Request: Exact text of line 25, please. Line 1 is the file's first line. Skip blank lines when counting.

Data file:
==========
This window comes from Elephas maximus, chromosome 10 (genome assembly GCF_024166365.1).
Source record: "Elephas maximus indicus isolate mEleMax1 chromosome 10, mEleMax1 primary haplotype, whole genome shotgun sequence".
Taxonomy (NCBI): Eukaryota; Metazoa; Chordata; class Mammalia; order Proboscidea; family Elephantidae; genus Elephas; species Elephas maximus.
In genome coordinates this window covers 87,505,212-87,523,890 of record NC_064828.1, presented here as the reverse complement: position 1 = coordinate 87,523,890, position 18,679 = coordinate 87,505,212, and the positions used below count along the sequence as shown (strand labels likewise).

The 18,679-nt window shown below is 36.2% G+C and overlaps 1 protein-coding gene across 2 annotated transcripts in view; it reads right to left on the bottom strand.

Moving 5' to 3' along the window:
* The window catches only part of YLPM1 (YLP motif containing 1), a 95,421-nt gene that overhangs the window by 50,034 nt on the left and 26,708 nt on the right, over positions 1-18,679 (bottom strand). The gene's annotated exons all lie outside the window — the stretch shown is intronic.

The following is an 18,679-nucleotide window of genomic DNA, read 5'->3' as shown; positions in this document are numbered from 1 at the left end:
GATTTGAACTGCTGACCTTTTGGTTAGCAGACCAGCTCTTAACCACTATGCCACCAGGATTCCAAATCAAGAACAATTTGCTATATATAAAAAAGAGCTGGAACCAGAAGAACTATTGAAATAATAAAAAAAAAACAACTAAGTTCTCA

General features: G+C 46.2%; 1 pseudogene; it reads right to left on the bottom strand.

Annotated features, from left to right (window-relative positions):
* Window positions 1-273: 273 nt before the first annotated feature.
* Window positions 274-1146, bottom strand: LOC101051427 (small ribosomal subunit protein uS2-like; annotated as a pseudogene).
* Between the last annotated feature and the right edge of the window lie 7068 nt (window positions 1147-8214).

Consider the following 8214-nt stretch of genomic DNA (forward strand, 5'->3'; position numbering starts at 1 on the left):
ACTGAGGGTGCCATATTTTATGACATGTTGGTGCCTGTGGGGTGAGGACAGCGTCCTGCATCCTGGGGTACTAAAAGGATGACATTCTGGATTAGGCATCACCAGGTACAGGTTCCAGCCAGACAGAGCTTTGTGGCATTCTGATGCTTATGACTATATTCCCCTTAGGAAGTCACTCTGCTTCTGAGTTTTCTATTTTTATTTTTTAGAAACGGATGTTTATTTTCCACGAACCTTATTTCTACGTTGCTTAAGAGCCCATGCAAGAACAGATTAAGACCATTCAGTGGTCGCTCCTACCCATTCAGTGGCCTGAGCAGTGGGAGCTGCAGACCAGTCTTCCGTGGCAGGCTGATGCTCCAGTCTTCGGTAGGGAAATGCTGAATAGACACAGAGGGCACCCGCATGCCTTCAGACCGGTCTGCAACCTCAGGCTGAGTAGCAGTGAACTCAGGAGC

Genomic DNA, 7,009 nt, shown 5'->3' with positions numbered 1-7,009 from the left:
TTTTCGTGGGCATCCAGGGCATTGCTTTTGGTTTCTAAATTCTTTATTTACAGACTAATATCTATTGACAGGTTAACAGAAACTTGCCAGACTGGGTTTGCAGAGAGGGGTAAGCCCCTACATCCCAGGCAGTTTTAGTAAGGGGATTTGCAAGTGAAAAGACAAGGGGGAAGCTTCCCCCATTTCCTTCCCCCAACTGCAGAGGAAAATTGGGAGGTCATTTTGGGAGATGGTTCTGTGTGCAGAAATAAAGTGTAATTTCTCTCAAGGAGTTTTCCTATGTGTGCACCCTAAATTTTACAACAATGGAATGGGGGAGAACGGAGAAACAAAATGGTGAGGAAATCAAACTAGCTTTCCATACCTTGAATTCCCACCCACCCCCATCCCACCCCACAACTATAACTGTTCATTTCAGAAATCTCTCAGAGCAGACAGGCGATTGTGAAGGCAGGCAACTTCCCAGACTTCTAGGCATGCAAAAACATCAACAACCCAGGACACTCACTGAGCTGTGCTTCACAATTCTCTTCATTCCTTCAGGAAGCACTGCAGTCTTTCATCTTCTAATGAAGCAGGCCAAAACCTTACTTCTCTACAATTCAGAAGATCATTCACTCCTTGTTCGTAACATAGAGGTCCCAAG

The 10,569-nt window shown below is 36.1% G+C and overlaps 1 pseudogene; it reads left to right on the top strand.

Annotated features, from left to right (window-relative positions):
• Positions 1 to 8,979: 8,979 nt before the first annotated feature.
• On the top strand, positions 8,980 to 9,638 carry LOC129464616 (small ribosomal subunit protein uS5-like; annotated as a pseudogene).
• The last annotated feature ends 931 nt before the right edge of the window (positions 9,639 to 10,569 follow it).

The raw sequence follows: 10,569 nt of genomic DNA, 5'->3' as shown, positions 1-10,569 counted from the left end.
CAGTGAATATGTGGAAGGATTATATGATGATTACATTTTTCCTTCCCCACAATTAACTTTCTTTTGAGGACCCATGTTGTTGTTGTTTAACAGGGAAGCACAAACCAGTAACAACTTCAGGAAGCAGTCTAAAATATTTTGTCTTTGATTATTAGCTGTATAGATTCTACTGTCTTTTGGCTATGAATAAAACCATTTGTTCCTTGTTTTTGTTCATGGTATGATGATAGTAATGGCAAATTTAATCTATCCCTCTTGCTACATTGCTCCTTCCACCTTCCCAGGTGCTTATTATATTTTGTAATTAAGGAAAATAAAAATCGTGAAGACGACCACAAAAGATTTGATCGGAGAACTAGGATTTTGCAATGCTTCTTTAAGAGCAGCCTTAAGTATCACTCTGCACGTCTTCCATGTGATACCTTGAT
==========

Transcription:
CAGTGAATATGTGGAAGGATTATATGATGATTACATTTTTCCTTCCCCACAATTAACTTTCTTTTGAGGACCCATGTTGTTGTTGTTTAACAGGGAAGCACAAACCAGTAACAACTTCAGGAAGCAGTCTAAAATATTTTGTCTTTGATTATTAGCTGTATAGATTCTACTGTCTTTTGGCTATGAATAAAACCATTTGTTCCTTGTTTTTGTTCATGGTATGATGATAGTAATGGCAAATTTAATCTATCCCTCTTGCTACATTGCTCCTTCCACCTTCCCAGGTGCTTATTATATTTTGTAATTAAGGAAAATAAAAATCGTGAAGACGACCACAAAAGATTTGATCGGAGAACTAGGATTTTGCAATGCTTCTTTAAGAGCAGCCTTAAGTATCACTCTGCACGTCTTCCATGTGATACCTTGAT